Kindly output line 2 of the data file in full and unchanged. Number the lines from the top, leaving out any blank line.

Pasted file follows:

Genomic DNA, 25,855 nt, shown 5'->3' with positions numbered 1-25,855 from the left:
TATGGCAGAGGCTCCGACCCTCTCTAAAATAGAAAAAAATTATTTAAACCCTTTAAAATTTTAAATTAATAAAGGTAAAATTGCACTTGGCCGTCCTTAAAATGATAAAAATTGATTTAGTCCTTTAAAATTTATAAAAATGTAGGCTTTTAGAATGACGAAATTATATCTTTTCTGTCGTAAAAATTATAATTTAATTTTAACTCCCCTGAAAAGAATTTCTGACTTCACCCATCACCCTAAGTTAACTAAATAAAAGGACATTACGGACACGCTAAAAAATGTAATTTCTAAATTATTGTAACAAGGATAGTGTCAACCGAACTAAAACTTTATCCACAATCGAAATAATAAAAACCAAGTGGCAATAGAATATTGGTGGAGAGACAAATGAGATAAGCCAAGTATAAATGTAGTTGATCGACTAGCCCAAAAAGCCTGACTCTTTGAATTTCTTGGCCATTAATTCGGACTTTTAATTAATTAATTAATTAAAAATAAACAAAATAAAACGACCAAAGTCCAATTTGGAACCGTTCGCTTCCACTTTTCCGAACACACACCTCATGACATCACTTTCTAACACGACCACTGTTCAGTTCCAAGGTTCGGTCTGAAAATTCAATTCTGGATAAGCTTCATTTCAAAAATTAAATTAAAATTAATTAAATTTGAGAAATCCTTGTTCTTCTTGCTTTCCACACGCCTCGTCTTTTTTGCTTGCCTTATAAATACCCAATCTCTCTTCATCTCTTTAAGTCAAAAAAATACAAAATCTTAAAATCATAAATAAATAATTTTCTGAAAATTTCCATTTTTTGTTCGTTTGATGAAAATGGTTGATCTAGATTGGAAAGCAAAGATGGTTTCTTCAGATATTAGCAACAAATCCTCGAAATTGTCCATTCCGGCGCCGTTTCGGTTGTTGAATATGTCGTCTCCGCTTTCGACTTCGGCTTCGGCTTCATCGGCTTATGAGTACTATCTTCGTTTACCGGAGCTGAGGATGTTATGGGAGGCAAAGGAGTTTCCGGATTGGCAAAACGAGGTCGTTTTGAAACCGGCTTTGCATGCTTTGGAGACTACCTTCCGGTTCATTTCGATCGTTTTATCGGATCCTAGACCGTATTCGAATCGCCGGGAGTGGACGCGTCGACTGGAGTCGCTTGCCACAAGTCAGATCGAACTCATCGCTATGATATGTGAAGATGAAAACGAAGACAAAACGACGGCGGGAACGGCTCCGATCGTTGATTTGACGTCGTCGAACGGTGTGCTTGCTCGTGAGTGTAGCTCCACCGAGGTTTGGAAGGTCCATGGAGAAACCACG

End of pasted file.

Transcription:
TATGGCAGAGGCTCCGACCCTCTCTAAAATAGAAAAAAATTATTTAAACCCTTTAAAATTTTAAATTAATAAAGGTAAAATTGCACTTGGCCGTCCTTAAAATGATAAAAATTGATTTAGTCCTTTAAAATTTATAAAAATGTAGGCTTTTAGAATGACGAAATTATATCTTTTCTGTCGTAAAAATTATAATTTAATTTTAACTCCCCTGAAAAGAATTTCTGACTTCACCCATCACCCTAAGTTAACTAAATAAAAGGACATTACGGACACGCTAAAAAATGTAATTTCTAAATTATTGTAACAAGGATAGTGTCAACCGAACTAAAACTTTATCCACAATCGAAATAATAAAAACCAAGTGGCAATAGAATATTGGTGGAGAGACAAATGAGATAAGCCAAGTATAAATGTAGTTGATCGACTAGCCCAAAAAGCCTGACTCTTTGAATTTCTTGGCCATTAATTCGGACTTTTAATTAATTAATTAATTAAAAATAAACAAAATAAAACGACCAAAGTCCAATTTGGAACCGTTCGCTTCCACTTTTCCGAACACACACCTCATGACATCACTTTCTAACACGACCACTGTTCAGTTCCAAGGTTCGGTCTGAAAATTCAATTCTGGATAAGCTTCATTTCAAAAATTAAATTAAAATTAATTAAATTTGAGAAATCCTTGTTCTTCTTGCTTTCCACACGCCTCGTCTTTTTTGCTTGCCTTATAAATACCCAATCTCTCTTCATCTCTTTAAGTCAAAAAAATACAAAATCTTAAAATCATAAATAAATAATTTTCTGAAAATTTCCATTTTTTGTTCGTTTGATGAAAATGGTTGATCTAGATTGGAAAGCAAAGATGGTTTCTTCAGATATTAGCAACAAATCCTCGAAATTGTCCATTCCGGCGCCGTTTCGGTTGTTGAATATGTCGTCTCCGCTTTCGACTTCGGCTTCGGCTTCATCGGCTTATGAGTACTATCTTCGTTTACCGGAGCTGAGGATGTTATGGGAGGCAAAGGAGTTTCCGGATTGGCAAAACGAGGTCGTTTTGAAACCGGCTTTGCATGCTTTGGAGACTACCTTCCGGTTCATTTCGATCGTTTTATCGGATCCTAGACCGTATTCGAATCGCCGGGAGTGGACGCGTCGACTGGAGTCGCTTGCCACAAGTCAGATCGAACTCATCGCTATGATATGTGAAGATGAAAACGAAGACAAAACGACGGCGGGAACGGCTCCGATCGTTGATTTGACGTCGTCGAACGGTGTGCTTGCTCGTGAGTGTAGCTCCACCGAGGTTTGGAAGGTCCATGGAGAAACCACG